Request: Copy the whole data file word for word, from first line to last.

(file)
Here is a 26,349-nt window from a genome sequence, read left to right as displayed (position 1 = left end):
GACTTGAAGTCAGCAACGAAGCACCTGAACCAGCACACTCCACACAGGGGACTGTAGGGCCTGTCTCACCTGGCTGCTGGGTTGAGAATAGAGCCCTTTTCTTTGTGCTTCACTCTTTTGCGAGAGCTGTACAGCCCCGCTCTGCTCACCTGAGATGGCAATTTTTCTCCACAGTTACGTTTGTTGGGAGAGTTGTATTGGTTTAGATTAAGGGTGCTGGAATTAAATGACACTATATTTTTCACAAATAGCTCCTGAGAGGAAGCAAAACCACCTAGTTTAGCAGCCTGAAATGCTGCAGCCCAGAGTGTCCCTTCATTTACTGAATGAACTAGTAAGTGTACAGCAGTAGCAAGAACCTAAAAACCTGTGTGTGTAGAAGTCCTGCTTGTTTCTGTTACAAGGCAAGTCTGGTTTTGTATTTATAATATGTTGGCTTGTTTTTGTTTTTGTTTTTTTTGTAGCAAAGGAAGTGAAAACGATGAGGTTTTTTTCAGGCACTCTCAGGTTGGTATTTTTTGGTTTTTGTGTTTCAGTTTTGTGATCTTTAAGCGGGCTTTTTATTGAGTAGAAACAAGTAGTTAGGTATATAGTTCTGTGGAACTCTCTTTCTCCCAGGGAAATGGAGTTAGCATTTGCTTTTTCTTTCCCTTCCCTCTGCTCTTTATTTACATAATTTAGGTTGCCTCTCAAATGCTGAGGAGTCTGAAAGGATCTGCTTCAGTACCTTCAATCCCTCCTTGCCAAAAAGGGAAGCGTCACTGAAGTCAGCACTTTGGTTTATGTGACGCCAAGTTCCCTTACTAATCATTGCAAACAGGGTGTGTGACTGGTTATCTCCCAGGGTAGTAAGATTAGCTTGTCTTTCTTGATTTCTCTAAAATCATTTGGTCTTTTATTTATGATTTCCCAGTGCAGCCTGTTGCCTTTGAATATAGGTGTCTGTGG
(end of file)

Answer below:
Here is a 26,349-nt window from a genome sequence, read left to right as displayed (position 1 = left end):
GACTTGAAGTCAGCAACGAAGCACCTGAACCAGCACACTCCACACAGGGGACTGTAGGGCCTGTCTCACCTGGCTGCTGGGTTGAGAATAGAGCCCTTTTCTTTGTGCTTCACTCTTTTGCGAGAGCTGTACAGCCCCGCTCTGCTCACCTGAGATGGCAATTTTTCTCCACAGTTACGTTTGTTGGGAGAGTTGTATTGGTTTAGATTAAGGGTGCTGGAATTAAATGACACTATATTTTTCACAAATAGCTCCTGAGAGGAAGCAAAACCACCTAGTTTAGCAGCCTGAAATGCTGCAGCCCAGAGTGTCCCTTCATTTACTGAATGAACTAGTAAGTGTACAGCAGTAGCAAGAACCTAAAAACCTGTGTGTGTAGAAGTCCTGCTTGTTTCTGTTACAAGGCAAGTCTGGTTTTGTATTTATAATATGTTGGCTTGTTTTTGTTTTTGTTTTTTTTGTAGCAAAGGAAGTGAAAACGATGAGGTTTTTTTCAGGCACTCTCAGGTTGGTATTTTTTGGTTTTTGTGTTTCAGTTTTGTGATCTTTAAGCGGGCTTTTTATTGAGTAGAAACAAGTAGTTAGGTATATAGTTCTGTGGAACTCTCTTTCTCCCAGGGAAATGGAGTTAGCATTTGCTTTTTCTTTCCCTTCCCTCTGCTCTTTATTTACATAATTTAGGTTGCCTCTCAAATGCTGAGGAGTCTGAAAGGATCTGCTTCAGTACCTTCAATCCCTCCTTGCCAAAAAGGGAAGCGTCACTGAAGTCAGCACTTTGGTTTATGTGACGCCAAGTTCCCTTACTAATCATTGCAAACAGGGTGTGTGACTGGTTATCTCCCAGGGTAGTAAGATTAGCTTGTCTTTCTTGATTTCTCTAAAATCATTTGGTCTTTTATTTATGATTTCCCAGTGCAGCCTGTTGCCTTTGAATATAGGTGTCTGTGG